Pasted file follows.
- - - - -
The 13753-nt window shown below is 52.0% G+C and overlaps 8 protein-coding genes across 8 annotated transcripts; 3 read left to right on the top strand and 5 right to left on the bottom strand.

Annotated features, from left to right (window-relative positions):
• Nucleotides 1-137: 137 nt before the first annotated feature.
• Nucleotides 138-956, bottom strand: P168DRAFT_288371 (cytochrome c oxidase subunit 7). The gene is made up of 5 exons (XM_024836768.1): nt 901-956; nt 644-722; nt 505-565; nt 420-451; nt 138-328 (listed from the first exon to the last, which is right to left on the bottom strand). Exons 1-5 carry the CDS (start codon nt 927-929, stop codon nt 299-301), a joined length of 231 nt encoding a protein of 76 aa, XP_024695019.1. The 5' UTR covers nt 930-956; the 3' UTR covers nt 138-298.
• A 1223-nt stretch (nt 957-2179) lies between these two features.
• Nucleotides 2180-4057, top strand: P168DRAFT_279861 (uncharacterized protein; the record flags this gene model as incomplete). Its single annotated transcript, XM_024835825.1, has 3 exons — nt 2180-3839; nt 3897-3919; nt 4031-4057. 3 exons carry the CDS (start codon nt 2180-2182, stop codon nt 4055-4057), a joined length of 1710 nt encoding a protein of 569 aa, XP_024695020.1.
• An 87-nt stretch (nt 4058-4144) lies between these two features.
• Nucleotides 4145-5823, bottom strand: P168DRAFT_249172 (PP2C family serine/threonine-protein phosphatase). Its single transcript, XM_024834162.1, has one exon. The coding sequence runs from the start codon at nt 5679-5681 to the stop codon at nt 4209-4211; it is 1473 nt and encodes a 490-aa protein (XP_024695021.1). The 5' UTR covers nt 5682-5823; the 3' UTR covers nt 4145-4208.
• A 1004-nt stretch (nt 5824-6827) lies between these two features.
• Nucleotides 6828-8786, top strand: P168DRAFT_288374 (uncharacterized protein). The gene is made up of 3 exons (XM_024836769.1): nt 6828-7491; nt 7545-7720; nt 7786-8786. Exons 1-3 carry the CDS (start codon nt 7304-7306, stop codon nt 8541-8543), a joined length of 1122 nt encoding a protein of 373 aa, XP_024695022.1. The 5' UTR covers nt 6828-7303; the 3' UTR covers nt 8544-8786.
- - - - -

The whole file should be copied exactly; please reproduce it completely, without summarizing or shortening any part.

The 13753-nt window shown below is 52.0% G+C and overlaps 8 protein-coding genes across 8 annotated transcripts; 3 read left to right on the top strand and 5 right to left on the bottom strand.

Annotated features, from left to right (window-relative positions):
• Nucleotides 1-137: 137 nt before the first annotated feature.
• Nucleotides 138-956, bottom strand: P168DRAFT_288371 (cytochrome c oxidase subunit 7). The gene is made up of 5 exons (XM_024836768.1): nt 901-956; nt 644-722; nt 505-565; nt 420-451; nt 138-328 (listed from the first exon to the last, which is right to left on the bottom strand). Exons 1-5 carry the CDS (start codon nt 927-929, stop codon nt 299-301), a joined length of 231 nt encoding a protein of 76 aa, XP_024695019.1. The 5' UTR covers nt 930-956; the 3' UTR covers nt 138-298.
• A 1223-nt stretch (nt 957-2179) lies between these two features.
• Nucleotides 2180-4057, top strand: P168DRAFT_279861 (uncharacterized protein; the record flags this gene model as incomplete). Its single annotated transcript, XM_024835825.1, has 3 exons — nt 2180-3839; nt 3897-3919; nt 4031-4057. 3 exons carry the CDS (start codon nt 2180-2182, stop codon nt 4055-4057), a joined length of 1710 nt encoding a protein of 569 aa, XP_024695020.1.
• An 87-nt stretch (nt 4058-4144) lies between these two features.
• Nucleotides 4145-5823, bottom strand: P168DRAFT_249172 (PP2C family serine/threonine-protein phosphatase). Its single transcript, XM_024834162.1, has one exon. The coding sequence runs from the start codon at nt 5679-5681 to the stop codon at nt 4209-4211; it is 1473 nt and encodes a 490-aa protein (XP_024695021.1). The 5' UTR covers nt 5682-5823; the 3' UTR covers nt 4145-4208.
• A 1004-nt stretch (nt 5824-6827) lies between these two features.
• Nucleotides 6828-8786, top strand: P168DRAFT_288374 (uncharacterized protein). The gene is made up of 3 exons (XM_024836769.1): nt 6828-7491; nt 7545-7720; nt 7786-8786. Exons 1-3 carry the CDS (start codon nt 7304-7306, stop codon nt 8541-8543), a joined length of 1122 nt encoding a protein of 373 aa, XP_024695022.1. The 5' UTR covers nt 6828-7303; the 3' UTR covers nt 8544-8786.